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Council on Foreign Relations Daily News Brief
November 8, 2013
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Top of the Agenda

Top of the Agenda: Iran, West Poised for Nuclear Deal

The top diplomats of the United States, UK, France, and Germany are making unscheduled trips to Geneva and are expected to reach a deal that resolves Iran's nuclear program (BBC). Details of the talks in Geneva, now in their second day, have been kept confidential, but Secretary of State John Kerry suggested that Washington is looking for a "complete freeze" of Iran's nuclear activity in return for significant relief from sanctions (AP). Israeli prime minister Benjamin Netanyahu, who met with Kerry three times in the past forty-eight hours, said his country "utterly rejects" the potential agreement in Geneva and said Tehran is pleased with the deal because it "got everything and paid nothing" (Reuters).


"The U.S. is looking for Iran to agree to halt its production of more highly enriched (20 percent) uranium. It wants Iran to state that it will install no more advanced centrifuges at its enrichment sites. It also wants it to halt work on its heavy water reactor at Arak. To squeeze these concessions out of Iran, the US and European allies look prepared to make a more generous offer to peel back sanctions than they had made until now," James Blitz writes in the Financial Times.

"Netanyahu fears that the removal of even one brick from the wall of sanctions would cause the entire edifice to crumble. And he's right: There are many countries, and certainly many multinational conglomerates, that are eager to go back to business as usual in Iran; any softening, even temporarily, in the sanctions program, could spur at least some of them to rush in," Jeffrey Goldberg writes for Bloomberg.

"The U.S. and its allies clearly have significant gaps in their knowledge about nuclear cooperation between Iran and North Korea. But the implications of any such cooperation are profound. Given the closed nature of both rogue states, Washington is long overdue in increasing its relevant intelligence-collection efforts and re-examining whether Russia or China are also involved," John Bolton writes in the Wall Street Journal.


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China's Communist Party Rejects Political Reforms

China's Communist Party will focus on its economic agenda over the next decade at a meeting of the party's top leaders, but won't discuss any political reform that may threaten its rule (Reuters).

This CFR Backgrounder explains China's ruling party's origins and the challenges it faces.

CHINA: A forty-one-year-old man was arrested for setting off a series of bombs outside a provincial Communist Party building this week (SCMP). Police said he confessed to the crime.



India Accuses Goldman Sachs of Political Interference

India's government said Goldman Sachs was interfering in the country's domestic politics after the bank upgraded its assessment of the country based on the expectation that opposition leader Narendra Modi would win next year's general elections (FT).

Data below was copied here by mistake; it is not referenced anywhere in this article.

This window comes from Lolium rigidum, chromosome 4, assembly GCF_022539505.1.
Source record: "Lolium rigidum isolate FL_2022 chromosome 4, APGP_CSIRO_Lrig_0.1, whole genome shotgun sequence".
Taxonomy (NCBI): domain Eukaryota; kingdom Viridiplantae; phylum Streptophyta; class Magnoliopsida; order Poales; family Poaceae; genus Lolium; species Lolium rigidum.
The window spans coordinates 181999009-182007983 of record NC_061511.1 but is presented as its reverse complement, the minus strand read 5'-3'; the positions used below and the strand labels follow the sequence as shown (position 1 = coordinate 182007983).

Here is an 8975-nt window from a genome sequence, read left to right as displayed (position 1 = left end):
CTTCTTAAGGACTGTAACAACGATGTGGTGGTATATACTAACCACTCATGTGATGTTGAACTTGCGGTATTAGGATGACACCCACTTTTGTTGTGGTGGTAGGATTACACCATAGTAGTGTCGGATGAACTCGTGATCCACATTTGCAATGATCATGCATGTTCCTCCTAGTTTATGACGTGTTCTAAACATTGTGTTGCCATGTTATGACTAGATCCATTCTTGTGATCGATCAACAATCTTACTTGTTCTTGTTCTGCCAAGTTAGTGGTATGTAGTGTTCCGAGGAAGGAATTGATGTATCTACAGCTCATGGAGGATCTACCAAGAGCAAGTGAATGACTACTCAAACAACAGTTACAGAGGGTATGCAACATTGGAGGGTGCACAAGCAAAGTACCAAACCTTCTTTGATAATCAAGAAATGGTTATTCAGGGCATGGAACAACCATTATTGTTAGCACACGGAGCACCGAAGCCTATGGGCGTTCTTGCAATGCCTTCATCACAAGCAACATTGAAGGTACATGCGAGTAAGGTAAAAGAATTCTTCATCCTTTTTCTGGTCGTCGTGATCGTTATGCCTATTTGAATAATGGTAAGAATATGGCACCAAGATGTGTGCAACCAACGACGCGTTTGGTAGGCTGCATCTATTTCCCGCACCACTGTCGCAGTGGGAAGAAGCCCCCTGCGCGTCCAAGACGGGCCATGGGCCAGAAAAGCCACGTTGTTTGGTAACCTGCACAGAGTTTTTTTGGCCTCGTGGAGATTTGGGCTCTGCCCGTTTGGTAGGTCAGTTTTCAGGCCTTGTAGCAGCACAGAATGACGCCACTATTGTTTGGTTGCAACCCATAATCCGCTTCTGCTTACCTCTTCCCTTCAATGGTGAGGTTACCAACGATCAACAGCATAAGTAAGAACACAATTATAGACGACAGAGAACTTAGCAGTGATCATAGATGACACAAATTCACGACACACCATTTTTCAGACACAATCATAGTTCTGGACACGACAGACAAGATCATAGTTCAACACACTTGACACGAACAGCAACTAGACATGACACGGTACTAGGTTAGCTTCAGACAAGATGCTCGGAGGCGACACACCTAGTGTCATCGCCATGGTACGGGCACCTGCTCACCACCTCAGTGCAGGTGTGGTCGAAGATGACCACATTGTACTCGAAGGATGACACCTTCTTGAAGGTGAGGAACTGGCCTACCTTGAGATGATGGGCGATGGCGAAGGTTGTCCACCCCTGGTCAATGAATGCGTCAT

INDIA: Suspected militants in India-administered Kashmir killed at least two police officers in an ambush while a Congress party leader was touring the region (BBC).



Dozens Killed in Iraq Bombing

Twin suicide blasts against an army base and a car bomb targeting Shiite Muslims killed at least thirty people on Thursday (AFP). More than 5,500 people were killed in Iraq this year.

This CFR Backgrounder explains the origins and evolution of al-Qaeda in Iraq.



U.S. Mulls Expanding Kony Mission

Military planners at the Pentagon are discussing a possible expansion of the U.S. effort to capture the leader of the Lord's Resistance Army, Joseph Kony, including building an air base in Uganda (All Africa).

KENYA: An International Criminal Court prosecutor said she has a recording of associates of President Uhuru Kenyatta trying to bribe witnesses testifying against him in his ICC trial (Star).



S&P Cuts France's Credit Rating

Standard & Poor's Ratings Services cut France's credit rating by one notch to AA and shifted its outlook on the country from stable to negative. The ratings agency said the government's reforms won't raise medium-term growth (Deutsche Welle).

This CFR Backgrounder explains the role of credit rating agencies in the global financial system.

RUSSIA: The economy ministry slashed its economic forecast over the next two decades, signaling that Moscow's energy-driven growth model has been exhausted (WSJ).



U.S. Loses UNESCO Voting Rights

The United States lost its voting rights at UNESCO (UN Educational, Scientific and Cultural Organization) after Washington failed to pay its dues to the agency in protest over the decision by world governments to make Palestine a UNESCO member in 2011 (AP).

BRAZIL: Germany and Brazil presented a resolution to the UN General Assembly calling for internationally guaranteed rights to privacy on the Internet (al-Jazeera).



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